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The Brief: Aug. 5, 2013

The House and Senate will get back to business at the Texas Capitol this afternoon, attempting to tackle transportation funding in yet a third special session.

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It feels as if the debate over how to fund Texas roads has gone on forever, but the party ended long ago. The House and Senate will get back to business at the Texas Capitol this afternoon, attempting to tackle transportation funding in yet a third special session.

The House is expected to take up House Joint Resolution 1 and the related House Bill 1 by state Rep. Joe Pickett, D-El Paso, which both passed out of the Select Committee on Transportation Funding on Thursday. If approved, the plan is expected to raise roughly $1 billion of the $4 billion Texas Department of Transportation Executive Director Phil Wilson told lawmakers the agency needs in order to merely maintain current congestion.

The last time such a proposal was up for consideration on the House floor, it did not go well.

Because it involves an amendment to the Constitution, the resolution requires 100 votes in order to pass successfully. Near the end of the second special session, a similar piece of legislation failed after receiving only 84 favorable votes. Supporters of the bill blame the failure on the large number of absences on the day of the vote, which should be an avoidable problem moving forward.

It's also worth noting that the new bills represent a slightly tweaked plan from the one that failed in the second special session, which is also the same proposal that the Senate quickly approved and sent to the House in the initial hours of the latest special session.

As the Trib's Aman Batheja reported, the new plan includes a provision designed to foster more buy-in on the part of the Texas Department of Transportation. It would require the  to find $100 million in “efficiencies” over the 2014-15 biennium and put that money toward paying the agency’s multibillion-dollar debt. According to Pickett, this would save the agency $47 million in debt service payments.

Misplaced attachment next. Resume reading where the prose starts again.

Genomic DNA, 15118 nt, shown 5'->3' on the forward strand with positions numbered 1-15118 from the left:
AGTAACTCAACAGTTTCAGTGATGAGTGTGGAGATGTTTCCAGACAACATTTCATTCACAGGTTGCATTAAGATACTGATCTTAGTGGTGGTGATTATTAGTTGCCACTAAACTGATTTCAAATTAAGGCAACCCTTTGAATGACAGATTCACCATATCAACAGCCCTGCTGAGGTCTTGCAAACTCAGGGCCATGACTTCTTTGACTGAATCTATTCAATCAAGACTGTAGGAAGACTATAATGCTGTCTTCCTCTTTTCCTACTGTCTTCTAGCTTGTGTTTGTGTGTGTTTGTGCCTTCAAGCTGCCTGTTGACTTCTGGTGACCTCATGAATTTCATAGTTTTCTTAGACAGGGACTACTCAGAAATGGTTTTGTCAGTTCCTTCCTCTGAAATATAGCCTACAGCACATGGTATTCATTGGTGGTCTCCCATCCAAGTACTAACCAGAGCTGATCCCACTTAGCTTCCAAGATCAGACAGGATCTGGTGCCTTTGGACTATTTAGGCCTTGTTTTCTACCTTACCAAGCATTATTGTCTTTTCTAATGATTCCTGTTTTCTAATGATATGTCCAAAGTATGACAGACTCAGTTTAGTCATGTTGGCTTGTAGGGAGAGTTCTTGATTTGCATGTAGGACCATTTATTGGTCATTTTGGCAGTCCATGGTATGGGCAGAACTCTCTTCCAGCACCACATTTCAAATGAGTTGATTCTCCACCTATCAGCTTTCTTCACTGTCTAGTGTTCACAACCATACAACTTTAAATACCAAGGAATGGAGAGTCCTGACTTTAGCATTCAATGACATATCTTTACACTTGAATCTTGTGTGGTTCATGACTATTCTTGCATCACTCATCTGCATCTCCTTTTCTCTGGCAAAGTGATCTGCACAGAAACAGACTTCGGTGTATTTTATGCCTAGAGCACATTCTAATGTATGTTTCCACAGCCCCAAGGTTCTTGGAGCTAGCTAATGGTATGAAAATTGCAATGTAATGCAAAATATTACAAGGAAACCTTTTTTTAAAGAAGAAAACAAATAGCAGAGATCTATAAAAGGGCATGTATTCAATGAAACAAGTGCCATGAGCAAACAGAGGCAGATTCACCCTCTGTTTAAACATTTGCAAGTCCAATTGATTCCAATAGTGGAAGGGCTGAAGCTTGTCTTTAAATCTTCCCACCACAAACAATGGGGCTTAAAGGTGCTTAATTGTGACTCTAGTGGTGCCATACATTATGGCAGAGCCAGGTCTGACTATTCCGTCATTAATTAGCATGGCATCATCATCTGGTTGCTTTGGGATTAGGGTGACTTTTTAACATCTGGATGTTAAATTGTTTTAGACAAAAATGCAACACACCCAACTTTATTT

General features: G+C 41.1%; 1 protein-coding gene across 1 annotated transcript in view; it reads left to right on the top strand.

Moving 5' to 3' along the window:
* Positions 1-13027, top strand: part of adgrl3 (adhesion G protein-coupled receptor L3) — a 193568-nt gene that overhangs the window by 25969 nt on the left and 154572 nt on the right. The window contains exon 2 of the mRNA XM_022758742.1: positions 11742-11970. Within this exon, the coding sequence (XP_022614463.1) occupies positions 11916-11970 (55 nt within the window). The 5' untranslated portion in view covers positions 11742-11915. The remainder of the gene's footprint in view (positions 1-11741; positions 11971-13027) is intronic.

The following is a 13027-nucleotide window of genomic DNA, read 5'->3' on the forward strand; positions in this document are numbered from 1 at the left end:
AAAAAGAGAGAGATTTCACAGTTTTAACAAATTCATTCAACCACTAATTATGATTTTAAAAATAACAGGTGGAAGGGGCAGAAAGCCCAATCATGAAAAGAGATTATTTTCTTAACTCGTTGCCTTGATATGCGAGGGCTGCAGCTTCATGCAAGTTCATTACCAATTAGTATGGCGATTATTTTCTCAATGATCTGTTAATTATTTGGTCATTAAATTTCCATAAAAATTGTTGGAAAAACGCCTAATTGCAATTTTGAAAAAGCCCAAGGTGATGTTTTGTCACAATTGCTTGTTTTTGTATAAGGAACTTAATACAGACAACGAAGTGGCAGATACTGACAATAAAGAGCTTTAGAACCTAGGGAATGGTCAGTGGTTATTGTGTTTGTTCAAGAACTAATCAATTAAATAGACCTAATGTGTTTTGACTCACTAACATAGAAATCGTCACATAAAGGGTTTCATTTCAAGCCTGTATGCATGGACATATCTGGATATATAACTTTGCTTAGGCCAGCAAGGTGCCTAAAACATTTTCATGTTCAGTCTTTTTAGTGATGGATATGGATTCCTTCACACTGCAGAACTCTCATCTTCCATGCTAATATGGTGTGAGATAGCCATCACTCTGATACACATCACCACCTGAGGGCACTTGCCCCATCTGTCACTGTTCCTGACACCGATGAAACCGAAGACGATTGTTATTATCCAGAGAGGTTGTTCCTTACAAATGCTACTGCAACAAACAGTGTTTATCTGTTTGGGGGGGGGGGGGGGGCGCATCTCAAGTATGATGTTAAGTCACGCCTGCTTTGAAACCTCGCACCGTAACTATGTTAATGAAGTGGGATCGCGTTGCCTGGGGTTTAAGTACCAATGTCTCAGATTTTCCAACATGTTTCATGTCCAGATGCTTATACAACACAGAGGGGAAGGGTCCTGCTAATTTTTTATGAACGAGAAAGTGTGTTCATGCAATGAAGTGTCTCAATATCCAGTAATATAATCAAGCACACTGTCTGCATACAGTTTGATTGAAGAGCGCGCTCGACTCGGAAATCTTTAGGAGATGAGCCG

The new plan also allows legislators more say in ensuring that diversions to the state's highway fund would not result in a diminishing of the state's Rainy Day Fund beyond their level of comfort. In a previous proposal, the Legislative Budget Board would have periodically set a minimum balance for the Rainy Day Fund, below which tax revenue could not be diverted to transportation. This time around, the idea is to bestow that power upon a select joint committee of five House members and five senators.

In their effort to finalize this bill, legislators are not expected to go slow. If a final agreement can be reached and sent to the governor with time to spare — of which there is currently plenty — in the special session, it's possible that Gov. Rick Perry might add more issues to the call. Many lawmakers are hopeful that he will consider allowing them to pass a tuition revenue bond package to help fund construction on college campuses.

Of course, after so many consecutive special sessions, many of them would also like to just go home.

Culled

•    Abbott Faces Questions on Turnabout and Fair Play (The Texas Tribune): "When Greg Abbott’s spine was crushed by a falling oak tree in 1984 he had no health insurance, no paycheck and no feeling in his legs...Nearly 30 years later, as Texas attorney general and the leading candidate for governor, Abbott is facing new questions about the multimillion-dollar settlement he was awarded and about his advocacy of laws that critics say have tilted the judicial scales toward civil defendants."

•    Ted Cruz made $1 million as lawyer while campaigning for Senate in 2012 (The Dallas Morning News): "Among his final clients were a businessman who pleaded guilty to bribery, a drug manufacturer that fired an employee who refused to break the law, and a company that illegally copied another’s tire design."

    Oil, gas bounty will keep on giving, studies say (Houston Chronicle): "The bonanza of energy loosed by advances in U.S. oil and gas technology appears poised to boost the industry and broader economy for years to come - a likelihood underscored by statistics in two separate consultants' reports."

    Texas DPS not talking about abortion protest (El Paso Times): "The Texas Department of Public Safety is refusing to disclose information related to a news release claiming that protesters intended to disrupt last month's fevered abortion debate with jars of feces and urine."

Quote to Note: "“We’re in Louisiana.” — Someone in the crowd at the the RedState conservative blogger conference in New Orleans on Saturday. They were shouting a response to Texas Gov. Rick Perry's observation that he was in a state that embraced conservative values, which he called "Florida."

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